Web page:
Bulbourethral gland

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Not to be confused with Bulbus glandis.
Bulbourethral gland
Male anatomy.png
Male Anatomy
Bulbourethral gland -- very high mag.jpg
Micrograph of bulbourethral gland. H&E stain.
Latin Glandulae bulbourethrales
Gray's p.1253
Artery Artery of the urethral bulb
Precursor Urogenital sinus
MeSH Bulbourethral+Glands

A bulbourethral gland, also called a Cowper's gland for English anatomist William Cowper, is one of two small exocrine glands present in the reproductive system of many male mammals (of all domesticated animals, they are only absent in the dog).[1] They are homologous to Bartholin's glands in females.

Location[edit]

Bulbourethral glands are located posterior and lateral to the membranous portion of the urethra at the base of the penis, between the two layers of the fascia of the urogenital diaphragm, in the deep perineal pouch. They are enclosed by transverse fibers of the sphincter urethrae membranaceae muscle.

Structure[edit]

Dissection of prostate showing the bulbourethral glands within the fibers of the external urethral sphincter just underneath the prostate.

The bulbourethral glands are compound tubulo-alveolar glands, each approximately the size of a pea in humans. In chimpanzees, they are not visible during dissection, but can be found on microscopic examination.[2] In boars, they are up to 18 cm long and 5 cm in diameter.[1] They are composed of several lobules held together by a fibrous covering. Each lobule consists of a number of acini, lined by columnar epithelial cells, opening into a duct that joins with the ducts of other lobules to form a single excretory duct. This duct is approximately 2.5 cm long and opens into the urethra at the base of the penis. The glands gradually diminish in size with advancing age.[3][unreliable source]

Function[edit]

During sexual arousal each gland produces a clear, salty, viscous secretion known as pre-ejaculate. This fluid helps to lubricate the urethra for spermatozoa to pass through, neutralizing traces of acidic urine in the urethra,[4] and helps flush out any residual urine or foreign matter.

A study published in Human Fertility in March of 2011 suggests that some human males often or always excrete sperm carried out of the body by Cowper's gland secretions prior to ejaculation, at concentrations similar to those found in their semen.[5] This could result in the possibility of conception from the introduction of pre-ejaculate alone to the vagina, though the direct probability of pregnancy has not been assessed.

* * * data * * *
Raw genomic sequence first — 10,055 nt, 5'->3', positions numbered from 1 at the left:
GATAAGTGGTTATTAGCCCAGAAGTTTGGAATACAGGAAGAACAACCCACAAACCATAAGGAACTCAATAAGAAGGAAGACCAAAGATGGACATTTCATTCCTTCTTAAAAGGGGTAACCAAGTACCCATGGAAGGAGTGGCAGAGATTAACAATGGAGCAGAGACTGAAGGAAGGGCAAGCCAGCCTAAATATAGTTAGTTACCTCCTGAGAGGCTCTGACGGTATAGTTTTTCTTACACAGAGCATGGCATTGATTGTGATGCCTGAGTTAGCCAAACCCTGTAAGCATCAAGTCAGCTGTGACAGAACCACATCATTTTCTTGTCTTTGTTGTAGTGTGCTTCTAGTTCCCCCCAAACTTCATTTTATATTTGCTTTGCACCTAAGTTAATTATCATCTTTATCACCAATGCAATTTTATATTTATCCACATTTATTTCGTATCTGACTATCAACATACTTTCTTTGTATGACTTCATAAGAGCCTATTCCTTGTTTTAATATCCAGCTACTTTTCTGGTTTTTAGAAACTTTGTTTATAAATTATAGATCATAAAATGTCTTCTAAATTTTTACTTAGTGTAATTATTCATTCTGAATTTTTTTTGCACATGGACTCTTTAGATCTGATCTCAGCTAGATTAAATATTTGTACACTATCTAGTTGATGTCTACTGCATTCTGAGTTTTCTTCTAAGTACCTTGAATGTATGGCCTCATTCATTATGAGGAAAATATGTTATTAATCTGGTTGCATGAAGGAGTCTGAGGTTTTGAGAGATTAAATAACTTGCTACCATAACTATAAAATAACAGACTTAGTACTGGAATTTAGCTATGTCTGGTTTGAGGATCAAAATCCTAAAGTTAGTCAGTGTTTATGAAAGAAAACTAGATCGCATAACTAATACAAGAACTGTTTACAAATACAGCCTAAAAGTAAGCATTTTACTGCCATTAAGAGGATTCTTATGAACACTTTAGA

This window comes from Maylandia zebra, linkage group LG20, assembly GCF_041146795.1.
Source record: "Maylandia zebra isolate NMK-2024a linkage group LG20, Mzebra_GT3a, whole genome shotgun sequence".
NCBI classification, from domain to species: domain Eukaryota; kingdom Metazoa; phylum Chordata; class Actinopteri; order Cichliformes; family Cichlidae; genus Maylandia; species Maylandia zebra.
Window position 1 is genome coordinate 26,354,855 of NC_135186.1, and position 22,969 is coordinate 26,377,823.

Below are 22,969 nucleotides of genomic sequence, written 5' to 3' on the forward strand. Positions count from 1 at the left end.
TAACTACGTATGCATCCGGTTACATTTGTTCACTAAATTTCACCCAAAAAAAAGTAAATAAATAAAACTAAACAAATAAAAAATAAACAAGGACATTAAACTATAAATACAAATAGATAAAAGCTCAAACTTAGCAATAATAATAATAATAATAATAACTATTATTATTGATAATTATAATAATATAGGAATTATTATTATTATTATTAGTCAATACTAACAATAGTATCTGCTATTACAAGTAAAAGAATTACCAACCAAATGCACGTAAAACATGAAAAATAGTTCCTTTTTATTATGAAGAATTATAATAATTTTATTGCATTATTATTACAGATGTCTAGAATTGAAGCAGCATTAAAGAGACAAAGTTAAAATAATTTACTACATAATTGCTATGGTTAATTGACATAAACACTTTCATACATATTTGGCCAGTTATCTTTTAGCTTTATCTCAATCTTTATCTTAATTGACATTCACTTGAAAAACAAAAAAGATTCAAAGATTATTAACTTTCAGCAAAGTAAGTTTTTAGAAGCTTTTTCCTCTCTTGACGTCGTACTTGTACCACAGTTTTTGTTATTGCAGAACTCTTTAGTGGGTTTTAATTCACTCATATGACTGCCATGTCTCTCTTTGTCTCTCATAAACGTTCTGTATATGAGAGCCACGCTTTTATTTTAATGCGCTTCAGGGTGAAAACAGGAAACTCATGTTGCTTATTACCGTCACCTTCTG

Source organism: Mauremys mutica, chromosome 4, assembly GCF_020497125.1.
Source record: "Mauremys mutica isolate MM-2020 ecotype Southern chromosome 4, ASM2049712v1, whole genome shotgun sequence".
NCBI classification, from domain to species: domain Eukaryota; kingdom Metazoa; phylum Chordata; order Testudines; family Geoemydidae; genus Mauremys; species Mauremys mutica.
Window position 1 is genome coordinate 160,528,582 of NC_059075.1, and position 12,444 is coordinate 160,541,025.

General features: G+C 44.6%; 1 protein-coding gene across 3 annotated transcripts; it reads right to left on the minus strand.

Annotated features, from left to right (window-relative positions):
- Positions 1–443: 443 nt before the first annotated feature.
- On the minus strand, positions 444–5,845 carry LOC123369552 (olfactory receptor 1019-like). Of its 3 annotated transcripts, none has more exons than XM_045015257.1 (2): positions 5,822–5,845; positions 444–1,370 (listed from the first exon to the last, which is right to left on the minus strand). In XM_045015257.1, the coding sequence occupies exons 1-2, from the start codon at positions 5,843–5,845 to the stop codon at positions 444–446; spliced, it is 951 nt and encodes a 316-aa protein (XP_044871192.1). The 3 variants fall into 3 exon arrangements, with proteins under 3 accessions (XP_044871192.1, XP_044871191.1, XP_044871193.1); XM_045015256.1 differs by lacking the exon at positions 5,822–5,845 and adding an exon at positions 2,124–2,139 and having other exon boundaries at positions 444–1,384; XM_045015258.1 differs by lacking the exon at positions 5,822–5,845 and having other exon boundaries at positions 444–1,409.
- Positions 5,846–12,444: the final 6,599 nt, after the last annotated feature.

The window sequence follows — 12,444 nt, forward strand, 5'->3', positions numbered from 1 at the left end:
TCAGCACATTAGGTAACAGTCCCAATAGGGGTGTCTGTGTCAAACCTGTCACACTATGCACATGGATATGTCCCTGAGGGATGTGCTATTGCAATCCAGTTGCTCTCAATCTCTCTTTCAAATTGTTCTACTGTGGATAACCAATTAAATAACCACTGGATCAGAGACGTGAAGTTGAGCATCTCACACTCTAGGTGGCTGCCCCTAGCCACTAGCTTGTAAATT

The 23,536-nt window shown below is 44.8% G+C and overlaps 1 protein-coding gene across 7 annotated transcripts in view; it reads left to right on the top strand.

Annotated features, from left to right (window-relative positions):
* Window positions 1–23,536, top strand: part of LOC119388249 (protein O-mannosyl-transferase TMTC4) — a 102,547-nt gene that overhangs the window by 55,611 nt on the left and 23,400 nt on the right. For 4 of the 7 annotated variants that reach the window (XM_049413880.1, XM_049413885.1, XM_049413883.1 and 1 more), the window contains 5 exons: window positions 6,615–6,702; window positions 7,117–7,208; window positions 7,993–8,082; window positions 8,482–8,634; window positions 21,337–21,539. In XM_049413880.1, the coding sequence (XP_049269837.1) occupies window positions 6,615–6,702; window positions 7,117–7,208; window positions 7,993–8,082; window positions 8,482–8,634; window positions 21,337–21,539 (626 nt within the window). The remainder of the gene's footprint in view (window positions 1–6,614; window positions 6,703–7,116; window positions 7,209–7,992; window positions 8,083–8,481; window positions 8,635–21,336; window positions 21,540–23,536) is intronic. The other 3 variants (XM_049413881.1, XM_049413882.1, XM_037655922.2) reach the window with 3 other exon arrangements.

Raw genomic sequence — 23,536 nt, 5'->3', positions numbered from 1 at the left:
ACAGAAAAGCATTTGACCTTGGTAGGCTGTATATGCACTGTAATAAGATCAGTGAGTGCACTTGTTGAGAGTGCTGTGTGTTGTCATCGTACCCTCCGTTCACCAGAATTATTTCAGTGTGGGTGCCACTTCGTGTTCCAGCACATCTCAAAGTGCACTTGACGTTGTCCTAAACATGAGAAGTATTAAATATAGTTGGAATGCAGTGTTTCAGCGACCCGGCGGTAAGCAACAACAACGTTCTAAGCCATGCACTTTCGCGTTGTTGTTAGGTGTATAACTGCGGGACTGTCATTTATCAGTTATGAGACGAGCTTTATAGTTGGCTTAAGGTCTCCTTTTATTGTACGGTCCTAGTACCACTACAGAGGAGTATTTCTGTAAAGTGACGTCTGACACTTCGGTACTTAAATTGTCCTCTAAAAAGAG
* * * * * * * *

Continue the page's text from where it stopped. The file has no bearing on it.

The Cowper's gland also produces some amount of prostate-specific antigen (PSA), and Cowper's tumors may increase PSA to a level that makes prostate cancer suspected.[citation needed]

Gallery[edit]

See also[edit]

Notes[edit]

  1. ^ a b Mark McEntee (December 2, 2012). Reproductive Pathology of Domestic Mammals. Elsevier Science. p. 333. ISBN 978-0-323-13804-8. Retrieved August 20, 2013. 
  2. ^ Jeffrey H. Schwartz (1988). Orang-utan Biology. Oxford University Press. p. 92. ISBN 978-0-19-504371-6. Retrieved August 20, 2013. 
  3. ^ Gray's Anatomy, 38th ed., p 1861.
  4. ^ Chughtai, Bilal; Ahmed Sawas; Rebecca L. O'Malley; Rohan R. Naik; S. Ali Khan; Srinivas Pentyala (April 2005). "A Neglected Gland: A Review of Cowper's Gland". International Journal of Andrology (Blackwell Publishing) 28 (2): 74–7. doi:10.1111/j.1365-2605.2005.00499.x. ISSN 0105-6263. PMID 15811067. 
  5. ^ Stephen R. Killick; Christine Leary; James Trussell; Katherine A. Guthrie (March 2011). "Sperm content of pre-ejaculatory fluid". Human Fertility (Informa) 14 (1): 48–52. doi:10.3109/14647273.2010.520798. ISSN 1464-7273.